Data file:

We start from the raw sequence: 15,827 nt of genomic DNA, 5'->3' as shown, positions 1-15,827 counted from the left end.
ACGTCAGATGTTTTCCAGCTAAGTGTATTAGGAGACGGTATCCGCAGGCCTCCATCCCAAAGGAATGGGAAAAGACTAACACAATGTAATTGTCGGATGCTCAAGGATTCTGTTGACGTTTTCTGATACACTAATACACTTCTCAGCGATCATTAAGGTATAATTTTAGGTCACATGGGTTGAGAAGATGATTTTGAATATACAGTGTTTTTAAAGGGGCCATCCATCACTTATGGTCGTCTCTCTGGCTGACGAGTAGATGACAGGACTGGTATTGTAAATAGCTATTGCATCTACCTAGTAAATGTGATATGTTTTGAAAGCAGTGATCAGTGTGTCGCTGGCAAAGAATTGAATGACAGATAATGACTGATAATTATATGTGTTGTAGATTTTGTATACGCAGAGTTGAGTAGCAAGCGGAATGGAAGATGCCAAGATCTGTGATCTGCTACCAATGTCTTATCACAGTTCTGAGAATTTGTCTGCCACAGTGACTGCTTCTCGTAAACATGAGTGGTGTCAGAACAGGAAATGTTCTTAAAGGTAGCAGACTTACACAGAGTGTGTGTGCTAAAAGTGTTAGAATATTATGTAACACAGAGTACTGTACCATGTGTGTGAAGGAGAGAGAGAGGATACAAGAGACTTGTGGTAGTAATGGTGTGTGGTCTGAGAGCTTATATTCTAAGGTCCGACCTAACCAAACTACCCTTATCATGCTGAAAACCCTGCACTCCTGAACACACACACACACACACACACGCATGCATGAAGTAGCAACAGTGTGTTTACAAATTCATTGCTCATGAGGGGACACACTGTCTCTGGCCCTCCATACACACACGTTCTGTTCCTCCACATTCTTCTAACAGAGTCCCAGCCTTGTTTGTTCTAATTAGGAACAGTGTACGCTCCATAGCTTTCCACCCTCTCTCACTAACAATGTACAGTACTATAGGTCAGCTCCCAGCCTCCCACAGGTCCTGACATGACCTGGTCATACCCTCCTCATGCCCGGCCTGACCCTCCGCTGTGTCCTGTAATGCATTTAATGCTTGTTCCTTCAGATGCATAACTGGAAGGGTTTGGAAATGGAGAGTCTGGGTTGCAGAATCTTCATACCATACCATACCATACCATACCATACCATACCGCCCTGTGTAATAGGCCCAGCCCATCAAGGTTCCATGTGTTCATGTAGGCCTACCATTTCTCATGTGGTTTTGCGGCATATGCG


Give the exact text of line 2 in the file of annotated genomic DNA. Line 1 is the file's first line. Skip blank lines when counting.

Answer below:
ACGTCAGATGTTTTCCAGCTAAGTGTATTAGGAGACGGTATCCGCAGGCCTCCATCCCAAAGGAATGGGAAAAGACTAACACAATGTAATTGTCGGATGCTCAAGGATTCTGTTGACGTTTTCTGATACACTAATACACTTCTCAGCGATCATTAAGGTATAATTTTAGGTCACATGGGTTGAGAAGATGATTTTGAATATACAGTGTTTTTAAAGGGGCCATCCATCACTTATGGTCGTCTCTCTGGCTGACGAGTAGATGACAGGACTGGTATTGTAAATAGCTATTGCATCTACCTAGTAAATGTGATATGTTTTGAAAGCAGTGATCAGTGTGTCGCTGGCAAAGAATTGAATGACAGATAATGACTGATAATTATATGTGTTGTAGATTTTGTATACGCAGAGTTGAGTAGCAAGCGGAATGGAAGATGCCAAGATCTGTGATCTGCTACCAATGTCTTATCACAGTTCTGAGAATTTGTCTGCCACAGTGACTGCTTCTCGTAAACATGAGTGGTGTCAGAACAGGAAATGTTCTTAAAGGTAGCAGACTTACACAGAGTGTGTGTGCTAAAAGTGTTAGAATATTATGTAACACAGAGTACTGTACCATGTGTGTGAAGGAGAGAGAGAGGATACAAGAGACTTGTGGTAGTAATGGTGTGTGGTCTGAGAGCTTATATTCTAAGGTCCGACCTAACCAAACTACCCTTATCATGCTGAAAACCCTGCACTCCTGAACACACACACACACACACACACGCATGCATGAAGTAGCAACAGTGTGTTTACAAATTCATTGCTCATGAGGGGACACACTGTCTCTGGCCCTCCATACACACACGTTCTGTTCCTCCACATTCTTCTAACAGAGTCCCAGCCTTGTTTGTTCTAATTAGGAACAGTGTACGCTCCATAGCTTTCCACCCTCTCTCACTAACAATGTACAGTACTATAGGTCAGCTCCCAGCCTCCCACAGGTCCTGACATGACCTGGTCATACCCTCCTCATGCCCGGCCTGACCCTCCGCTGTGTCCTGTAATGCATTTAATGCTTGTTCCTTCAGATGCATAACTGGAAGGGTTTGGAAATGGAGAGTCTGGGTTGCAGAATCTTCATACCATACCATACCATACCATACCATACCATACCGCCCTGTGTAATAGGCCCAGCCCATCAAGGTTCCATGTGTTCATGTAGGCCTACCATTTCTCATGTGGTTTTGCGGCATATGCG